Why I told the story: It’s Not What I Know…It’s How I Learned It
I started my first business when I was 8 years old. I could buy model airplane kits for 10 cents each. If I bought 10, I would get two extra kits free.
Business Plan: Sell the two extra kits for 50 cents each and I would have my 10 kits for free. No takers!
Plan B: Build the 12 airplanes and sell them for 25 cents each. 300% profit. Sold 4.
From building airplanes, to raising pigs, corn and cows, I was developing a taste for business. I learned to make mechanical drawings of equipment that we were able to build for the farm. It was a combination of survival and education.
My dad said, “Get an education, get a good job, then, find a way to work for yourself.” That was my motivation. He said, “Once you learn something, no one can take it away from you. It’s yours.”
I took it to heart and over the years I have continued to learn. After high school, Duquesne University, University of Pittsburgh Dental school, USAF internship, 5 year Residency Oral Maxillofacial Surgery at University of Pittsburgh Medical School, I was finally ready to begin my professional career as a surgeon.
Thirteen years after high school and I was finally starting to make a living. Did I mention that by then we had four young daughters. Also during that time, I invented and had four patents for a valve used in general anesthesia and owned one of the largest farming facilities at that time in western Pennsylvania.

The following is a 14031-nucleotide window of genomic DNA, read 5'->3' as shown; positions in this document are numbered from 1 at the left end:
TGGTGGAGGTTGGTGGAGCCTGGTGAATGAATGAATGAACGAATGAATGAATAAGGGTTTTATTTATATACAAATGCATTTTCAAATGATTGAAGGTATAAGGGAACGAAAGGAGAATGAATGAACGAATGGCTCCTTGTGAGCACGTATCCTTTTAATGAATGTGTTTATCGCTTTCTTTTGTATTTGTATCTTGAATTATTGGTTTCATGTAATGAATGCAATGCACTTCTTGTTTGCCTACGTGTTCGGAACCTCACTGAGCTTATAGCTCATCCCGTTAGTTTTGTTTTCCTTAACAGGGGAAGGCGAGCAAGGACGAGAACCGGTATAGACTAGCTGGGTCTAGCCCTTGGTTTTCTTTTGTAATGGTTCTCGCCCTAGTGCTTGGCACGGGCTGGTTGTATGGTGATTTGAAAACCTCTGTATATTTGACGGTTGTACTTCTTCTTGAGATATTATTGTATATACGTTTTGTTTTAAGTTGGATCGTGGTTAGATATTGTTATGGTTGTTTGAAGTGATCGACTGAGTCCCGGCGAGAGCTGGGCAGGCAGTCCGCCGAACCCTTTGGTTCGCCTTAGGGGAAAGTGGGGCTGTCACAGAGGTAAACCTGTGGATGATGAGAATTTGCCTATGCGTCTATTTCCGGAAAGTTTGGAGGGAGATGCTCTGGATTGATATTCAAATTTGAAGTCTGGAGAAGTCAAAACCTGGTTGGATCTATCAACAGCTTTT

If you asked me, I would gladly tell you that there wasn’t anything that I couldn’t do, figure out how to do, or make it work. Yes. I didn’t know that I didn’t know.
Somewhere along the way, I forgot what my dad said about education. “Never stop learning. When you think you know, you probably don’t.” When I stepped back and looked at how busy I was with all my projects, I thought there had to be some answers out there.
First, I dedicated time every day to learning business principles. Second, I focused on the wisdom of successful people from past and present generations. Third, I learned that I didn’t have to repeat the mistakes of others in order to learn how to start, grow and sustain a successful business.
My motivation to tell my story was to help the next generation start, grow and sustain their businesses without making the same mistakes that I “enjoyed.” I consider my mistakes as learning experiences. I learned a lot.
I cheated death on the battlefield, in the jungles of Honduras, and even doing stupid things. But I made it and now I can share those experiences with others. My wish is that someone will come to me some day and say, “Thank you. Your story helped me.”
Dad said, “Son, your not a failure unless you quit. Don’t give up on yourself.”